CardDAV support in FastMail

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Two days ago FastMail announced CardDAV support was finally out of beta state. This is great news for people who, like myself, would like to stay a bit away from Google for all their personal information.

CardDAV is a standardized protocol to access contact data on a server. FastMail already supported accessing email through a web interface, client app and of course IMAP. They also supported CalDAV for calendars and provide web space to host bits of content, like this blog.

In a mobile environment, this allows you to have your personal information stored in “the cloud” but not tied to Google. The Google account is merely an enabler that gives you access to the Play Store, were you can download a signed copy of TextSecure and remembers you have bought CalDAV Sync and CardDAV Sync.

Using the latter two apps, contacts and calendar events stored at FastMail are available globally at the system level, and can be accessed normally with the calendar and contacts applications you’d normally use. Contacts and calendar events added from any normal app can be stored at FastMail instead of Google.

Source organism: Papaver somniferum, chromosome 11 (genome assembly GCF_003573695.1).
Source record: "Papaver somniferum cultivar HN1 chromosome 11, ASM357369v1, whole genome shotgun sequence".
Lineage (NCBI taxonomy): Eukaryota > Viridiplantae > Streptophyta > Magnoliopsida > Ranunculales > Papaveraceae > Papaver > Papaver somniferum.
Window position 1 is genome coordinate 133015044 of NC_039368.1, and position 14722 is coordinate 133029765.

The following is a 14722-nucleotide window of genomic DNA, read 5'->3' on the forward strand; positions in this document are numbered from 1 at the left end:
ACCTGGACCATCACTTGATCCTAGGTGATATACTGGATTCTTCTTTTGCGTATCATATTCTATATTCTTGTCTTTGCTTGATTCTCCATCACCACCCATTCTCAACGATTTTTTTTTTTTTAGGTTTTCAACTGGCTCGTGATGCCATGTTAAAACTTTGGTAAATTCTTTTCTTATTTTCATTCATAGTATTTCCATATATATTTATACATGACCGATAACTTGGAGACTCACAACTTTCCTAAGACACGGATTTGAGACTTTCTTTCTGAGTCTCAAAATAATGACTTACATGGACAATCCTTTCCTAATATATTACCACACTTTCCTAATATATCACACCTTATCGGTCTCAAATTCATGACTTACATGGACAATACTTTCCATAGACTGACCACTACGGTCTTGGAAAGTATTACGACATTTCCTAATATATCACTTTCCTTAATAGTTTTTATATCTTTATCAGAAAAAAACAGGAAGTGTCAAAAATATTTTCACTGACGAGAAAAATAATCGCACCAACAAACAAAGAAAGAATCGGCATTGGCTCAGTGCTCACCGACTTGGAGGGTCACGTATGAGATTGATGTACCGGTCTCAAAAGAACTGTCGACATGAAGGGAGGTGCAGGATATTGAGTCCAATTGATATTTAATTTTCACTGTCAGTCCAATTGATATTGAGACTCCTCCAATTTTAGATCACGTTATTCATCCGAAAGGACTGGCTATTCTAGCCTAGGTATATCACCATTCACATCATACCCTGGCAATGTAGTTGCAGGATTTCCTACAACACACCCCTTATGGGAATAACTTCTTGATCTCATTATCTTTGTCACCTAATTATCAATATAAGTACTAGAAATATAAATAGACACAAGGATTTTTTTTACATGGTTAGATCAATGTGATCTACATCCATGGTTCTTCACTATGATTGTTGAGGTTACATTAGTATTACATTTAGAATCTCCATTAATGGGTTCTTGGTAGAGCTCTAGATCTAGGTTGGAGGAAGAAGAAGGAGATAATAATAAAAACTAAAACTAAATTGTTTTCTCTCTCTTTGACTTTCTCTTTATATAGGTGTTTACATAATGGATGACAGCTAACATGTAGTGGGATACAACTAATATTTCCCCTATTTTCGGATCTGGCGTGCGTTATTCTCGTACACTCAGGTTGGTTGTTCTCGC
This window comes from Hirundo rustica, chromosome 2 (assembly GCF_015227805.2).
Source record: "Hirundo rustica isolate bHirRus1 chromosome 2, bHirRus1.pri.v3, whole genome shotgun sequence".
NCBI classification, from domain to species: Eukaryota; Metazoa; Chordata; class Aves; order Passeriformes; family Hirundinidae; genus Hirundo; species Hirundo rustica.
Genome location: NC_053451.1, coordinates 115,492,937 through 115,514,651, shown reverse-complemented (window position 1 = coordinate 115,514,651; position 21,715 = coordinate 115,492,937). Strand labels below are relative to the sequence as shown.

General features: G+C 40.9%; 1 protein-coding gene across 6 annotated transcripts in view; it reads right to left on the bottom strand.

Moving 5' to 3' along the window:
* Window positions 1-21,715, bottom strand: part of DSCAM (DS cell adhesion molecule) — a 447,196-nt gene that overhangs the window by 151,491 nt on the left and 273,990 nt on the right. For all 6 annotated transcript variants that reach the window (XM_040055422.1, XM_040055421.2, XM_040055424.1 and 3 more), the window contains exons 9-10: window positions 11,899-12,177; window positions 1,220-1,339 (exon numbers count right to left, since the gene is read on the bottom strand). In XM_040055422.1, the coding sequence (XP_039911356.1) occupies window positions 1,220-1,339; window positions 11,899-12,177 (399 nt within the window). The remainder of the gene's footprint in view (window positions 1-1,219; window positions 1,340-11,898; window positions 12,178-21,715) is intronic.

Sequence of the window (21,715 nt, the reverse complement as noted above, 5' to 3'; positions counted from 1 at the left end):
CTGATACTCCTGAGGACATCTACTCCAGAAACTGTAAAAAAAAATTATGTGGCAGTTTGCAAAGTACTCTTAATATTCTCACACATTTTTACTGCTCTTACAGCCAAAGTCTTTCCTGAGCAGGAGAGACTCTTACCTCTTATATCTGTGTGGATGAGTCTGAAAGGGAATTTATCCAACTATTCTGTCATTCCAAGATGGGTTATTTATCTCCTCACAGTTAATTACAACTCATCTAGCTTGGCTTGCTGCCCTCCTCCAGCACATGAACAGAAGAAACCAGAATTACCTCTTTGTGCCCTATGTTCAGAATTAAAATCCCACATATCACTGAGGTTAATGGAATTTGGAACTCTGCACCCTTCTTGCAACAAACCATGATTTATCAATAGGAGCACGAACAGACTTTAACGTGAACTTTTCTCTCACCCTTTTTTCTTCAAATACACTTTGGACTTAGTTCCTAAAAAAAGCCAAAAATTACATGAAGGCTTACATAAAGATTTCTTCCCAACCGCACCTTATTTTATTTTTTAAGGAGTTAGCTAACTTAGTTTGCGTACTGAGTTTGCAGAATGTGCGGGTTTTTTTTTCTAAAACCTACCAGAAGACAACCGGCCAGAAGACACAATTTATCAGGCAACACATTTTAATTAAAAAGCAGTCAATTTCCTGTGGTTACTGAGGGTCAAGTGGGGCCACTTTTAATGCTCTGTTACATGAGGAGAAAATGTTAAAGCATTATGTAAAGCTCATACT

I realize I’ve never really blogged about why I use FastMail. I’ve been using their services for several years now. It started when I wanted to use my own domain for email and, at that point, you have to start paying money. Both to pay for the domain and for having someone handle your email for that domain. I investigated a few options and I remember reading good things about FastMail. They’re an Australian company, not very big. They have always cared about user privacy. Despite having their servers located in the US, they’ve stated in the past they actively avoid storing unencrypted information in their infrastructure abroad and do not obey US court orders. When Australian law changed recently, they sat together with their lawyers, analyzed the text and provided a public statement on why they believed the new law didn’t affect them.

This enthusiasm defending user privacy, coupled with their contributions to free and open source software, respect for standard protocols and efforts to push the state of email technology forward explains why I chose them. I highly recommend their services if you want more control over your personal data and email. Naturally, it’s not free. My enhanced account costs a bit over 30 euros a year (less than 3 euros a month), but you have to understand they’re not in the advertising business. They don’t profile you or use your data. You’re not the product in any sense, you’re a client. You pay for the storage, bandwidth and infrastructure you use, plain and simple.

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